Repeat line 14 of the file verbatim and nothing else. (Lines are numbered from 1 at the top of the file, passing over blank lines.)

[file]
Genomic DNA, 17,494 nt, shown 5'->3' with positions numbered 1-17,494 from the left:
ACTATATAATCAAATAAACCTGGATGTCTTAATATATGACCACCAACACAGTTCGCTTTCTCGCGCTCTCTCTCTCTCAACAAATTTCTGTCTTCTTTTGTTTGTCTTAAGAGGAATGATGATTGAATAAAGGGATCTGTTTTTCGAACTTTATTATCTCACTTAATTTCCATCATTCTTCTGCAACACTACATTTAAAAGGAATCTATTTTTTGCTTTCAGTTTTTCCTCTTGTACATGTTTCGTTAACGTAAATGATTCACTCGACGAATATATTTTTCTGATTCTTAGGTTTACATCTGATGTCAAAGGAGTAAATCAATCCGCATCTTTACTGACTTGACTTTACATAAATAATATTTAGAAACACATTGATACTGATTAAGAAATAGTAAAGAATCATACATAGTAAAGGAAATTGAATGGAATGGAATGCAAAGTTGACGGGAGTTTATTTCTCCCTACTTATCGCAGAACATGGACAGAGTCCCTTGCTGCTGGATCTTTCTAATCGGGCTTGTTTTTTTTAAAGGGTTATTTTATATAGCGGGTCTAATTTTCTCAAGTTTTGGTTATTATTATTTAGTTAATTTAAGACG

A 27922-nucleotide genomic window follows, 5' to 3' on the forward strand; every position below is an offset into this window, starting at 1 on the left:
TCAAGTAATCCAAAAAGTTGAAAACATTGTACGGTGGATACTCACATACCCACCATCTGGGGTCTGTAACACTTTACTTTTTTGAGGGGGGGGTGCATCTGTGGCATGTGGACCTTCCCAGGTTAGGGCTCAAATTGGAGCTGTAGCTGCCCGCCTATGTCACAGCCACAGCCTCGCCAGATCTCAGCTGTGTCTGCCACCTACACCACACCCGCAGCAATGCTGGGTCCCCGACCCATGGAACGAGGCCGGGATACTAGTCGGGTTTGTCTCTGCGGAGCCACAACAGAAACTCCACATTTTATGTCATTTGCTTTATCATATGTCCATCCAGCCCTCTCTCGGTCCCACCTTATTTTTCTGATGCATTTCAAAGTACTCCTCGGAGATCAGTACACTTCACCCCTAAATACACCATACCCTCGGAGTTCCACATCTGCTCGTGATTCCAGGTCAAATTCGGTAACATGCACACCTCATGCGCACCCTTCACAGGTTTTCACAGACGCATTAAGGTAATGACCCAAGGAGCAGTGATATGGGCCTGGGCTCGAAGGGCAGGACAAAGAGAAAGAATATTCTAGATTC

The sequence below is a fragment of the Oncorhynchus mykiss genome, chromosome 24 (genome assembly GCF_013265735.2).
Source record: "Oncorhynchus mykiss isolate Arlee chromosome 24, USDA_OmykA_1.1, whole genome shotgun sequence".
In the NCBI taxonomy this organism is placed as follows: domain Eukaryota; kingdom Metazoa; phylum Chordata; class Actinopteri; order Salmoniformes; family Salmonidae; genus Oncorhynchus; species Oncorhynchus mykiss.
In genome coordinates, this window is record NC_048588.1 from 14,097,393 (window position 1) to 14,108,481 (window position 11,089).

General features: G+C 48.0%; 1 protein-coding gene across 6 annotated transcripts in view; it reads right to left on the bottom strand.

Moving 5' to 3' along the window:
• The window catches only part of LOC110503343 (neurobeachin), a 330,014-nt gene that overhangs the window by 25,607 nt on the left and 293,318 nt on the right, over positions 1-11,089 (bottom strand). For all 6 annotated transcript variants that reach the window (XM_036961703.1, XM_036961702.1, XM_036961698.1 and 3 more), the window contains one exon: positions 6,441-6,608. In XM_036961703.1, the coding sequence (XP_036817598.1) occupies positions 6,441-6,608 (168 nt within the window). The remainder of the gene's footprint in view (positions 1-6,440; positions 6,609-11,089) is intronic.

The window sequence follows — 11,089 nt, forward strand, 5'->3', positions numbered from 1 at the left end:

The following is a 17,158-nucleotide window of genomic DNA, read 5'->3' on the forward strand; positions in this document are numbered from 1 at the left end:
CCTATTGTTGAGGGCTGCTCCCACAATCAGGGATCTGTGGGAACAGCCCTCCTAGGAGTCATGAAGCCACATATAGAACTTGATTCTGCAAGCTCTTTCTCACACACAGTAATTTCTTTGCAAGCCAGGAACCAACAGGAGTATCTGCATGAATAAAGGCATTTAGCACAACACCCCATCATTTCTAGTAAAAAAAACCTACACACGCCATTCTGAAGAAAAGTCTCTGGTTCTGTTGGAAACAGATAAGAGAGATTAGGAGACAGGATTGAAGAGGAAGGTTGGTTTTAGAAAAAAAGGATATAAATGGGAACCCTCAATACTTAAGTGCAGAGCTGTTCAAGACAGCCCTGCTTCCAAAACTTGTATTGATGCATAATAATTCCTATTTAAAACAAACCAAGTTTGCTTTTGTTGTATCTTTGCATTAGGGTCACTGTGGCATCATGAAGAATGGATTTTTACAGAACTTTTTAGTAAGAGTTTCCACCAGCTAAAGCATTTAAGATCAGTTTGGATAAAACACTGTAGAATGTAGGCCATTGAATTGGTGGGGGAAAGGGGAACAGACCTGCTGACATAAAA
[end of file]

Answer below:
CCTATTGTTGAGGGCTGCTCCCACAATCAGGGATCTGTGGGAACAGCCCTCCTAGGAGTCATGAAGCCACATATAGAACTTGATTCTGCAAGCTCTTTCTCACACACAGTAATTTCTTTGCAAGCCAGGAACCAACAGGAGTATCTGCATGAATAAAGGCATTTAGCACAACACCCCATCATTTCTAGTAAAAAAAACCTACACACGCCATTCTGAAGAAAAGTCTCTGGTTCTGTTGGAAACAGATAAGAGAGATTAGGAGACAGGATTGAAGAGGAAGGTTGGTTTTAGAAAAAAAGGATATAAATGGGAACCCTCAATACTTAAGTGCAGAGCTGTTCAAGACAGCCCTGCTTCCAAAACTTGTATTGATGCATAATAATTCCTATTTAAAACAAACCAAGTTTGCTTTTGTTGTATCTTTGCATTAGGGTCACTGTGGCATCATGAAGAATGGATTTTTACAGAACTTTTTAGTAAGAGTTTCCACCAGCTAAAGCATTTAAGATCAGTTTGGATAAAACACTGTAGAATGTAGGCCATTGAATTGGTGGGGGAAAGGGGAACAGACCTGCTGACATAAAA